• Our M16s choked on blanks often enough that we didn’t need special underpowered ones

        • Most important stoppage with blanks and an automatic weapon is “BFA Loose” – it took me a while to figure that one out. There’s nothing like a bolt-action, belt-fed SAW.

    • I number mags when I buy them by scratching the number in the floor plate.

      It makes it much easier to keep track if one malfunctions and how they are rotated, etc.

      Found one recently that was giving a few occasional malfunctions, and when I took it apart to clean it after a match, I discovered the follower was broken where the spring contacts.

      #3 was taken out of the SD rotation, but remains a range mag.

    • I use a silver sharpie to mark ‘training’ mags. Cheap, easily visible. Mark on the bottom only so that you’re never sure in training.

    • No, because that bad magazine won’t be the only bad magazine and rather than discover the hard way that a relatively new magazine is just a candidate for a failure, using that known bad one as a known part of an intentioned drill can be invaluable.

      I’ll agree that we should all try to make sure we have only fully operable magazines, but when something goes wrong in the field, the last thing you want to see is someone pissing in their pants because they lost their composure. Ejecting and reloading magazines, clearing a stovepipe or other out of battery situations, should become second nature and quick, not something that has to be fumbled through when time is of the essence. And lastly, there is always the decision to discard the weapon altogether and using another.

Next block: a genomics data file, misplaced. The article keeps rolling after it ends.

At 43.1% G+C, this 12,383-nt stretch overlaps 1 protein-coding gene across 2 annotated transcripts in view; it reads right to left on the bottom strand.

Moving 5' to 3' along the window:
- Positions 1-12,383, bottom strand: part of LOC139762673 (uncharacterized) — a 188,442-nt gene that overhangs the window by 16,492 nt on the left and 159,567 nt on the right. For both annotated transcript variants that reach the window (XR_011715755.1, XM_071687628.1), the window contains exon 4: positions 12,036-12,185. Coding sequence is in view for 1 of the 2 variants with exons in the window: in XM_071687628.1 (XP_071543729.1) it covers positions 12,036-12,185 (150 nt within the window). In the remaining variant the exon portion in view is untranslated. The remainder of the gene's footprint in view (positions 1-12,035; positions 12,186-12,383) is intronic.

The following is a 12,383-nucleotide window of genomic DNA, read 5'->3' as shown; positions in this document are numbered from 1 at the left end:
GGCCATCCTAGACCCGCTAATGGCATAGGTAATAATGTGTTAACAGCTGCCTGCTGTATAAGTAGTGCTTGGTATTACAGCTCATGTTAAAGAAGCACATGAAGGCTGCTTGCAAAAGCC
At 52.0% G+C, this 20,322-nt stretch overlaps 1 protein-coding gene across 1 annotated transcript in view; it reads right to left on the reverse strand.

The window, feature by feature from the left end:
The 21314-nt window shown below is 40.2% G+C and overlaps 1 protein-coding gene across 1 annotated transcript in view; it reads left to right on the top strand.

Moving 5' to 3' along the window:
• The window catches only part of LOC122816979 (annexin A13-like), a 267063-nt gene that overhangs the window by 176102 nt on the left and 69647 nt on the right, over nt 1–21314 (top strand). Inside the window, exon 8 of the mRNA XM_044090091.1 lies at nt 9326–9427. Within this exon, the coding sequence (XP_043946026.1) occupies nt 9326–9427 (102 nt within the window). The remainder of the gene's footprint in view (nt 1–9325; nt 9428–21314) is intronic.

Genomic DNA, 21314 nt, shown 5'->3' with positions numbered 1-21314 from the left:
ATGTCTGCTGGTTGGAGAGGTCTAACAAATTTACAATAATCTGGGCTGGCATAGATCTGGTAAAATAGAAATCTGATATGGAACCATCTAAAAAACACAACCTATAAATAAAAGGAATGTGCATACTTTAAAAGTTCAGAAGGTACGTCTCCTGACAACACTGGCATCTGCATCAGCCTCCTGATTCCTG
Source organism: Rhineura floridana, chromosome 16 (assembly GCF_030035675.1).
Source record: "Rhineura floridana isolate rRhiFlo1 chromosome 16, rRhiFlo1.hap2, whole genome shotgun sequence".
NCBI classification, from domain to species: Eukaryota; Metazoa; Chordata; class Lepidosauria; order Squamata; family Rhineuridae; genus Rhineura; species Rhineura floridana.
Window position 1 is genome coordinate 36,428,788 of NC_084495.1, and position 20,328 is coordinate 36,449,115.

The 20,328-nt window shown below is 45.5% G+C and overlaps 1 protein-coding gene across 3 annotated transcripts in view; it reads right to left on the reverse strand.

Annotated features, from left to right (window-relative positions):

Mark the demon mag, for sure, but it’s use in training can be long and many.

  2. I roll them up and use them to swat misbehaving anti’s when they pee on the floor at the sight of a firearm.

    Sorry wrong type of magazine.

  3. You can always do like everyone does with guns and vehicles, pawn them off on some other poor SOB…

    No, but seriously, trash the mag and just throw a few dummy rounds in the mix. Probably better than risking a bad mag ending up in your carry stuff.

      • Tap, rack, bang will fix all the most common issues, sans double feed and an emepty mag, of course, it doesn’t matter why the gun jammed. Only how quickly you fix it.

        Malfunction (gun doesn’t go bang): Slap the mag thing, rack the slide, and pull the trigger thing…

        Still get a click instead of a bang?

        Strip the mag thing, rack the slide thing, and reload the gun thing.

        Non-diagnosic malfunction handling.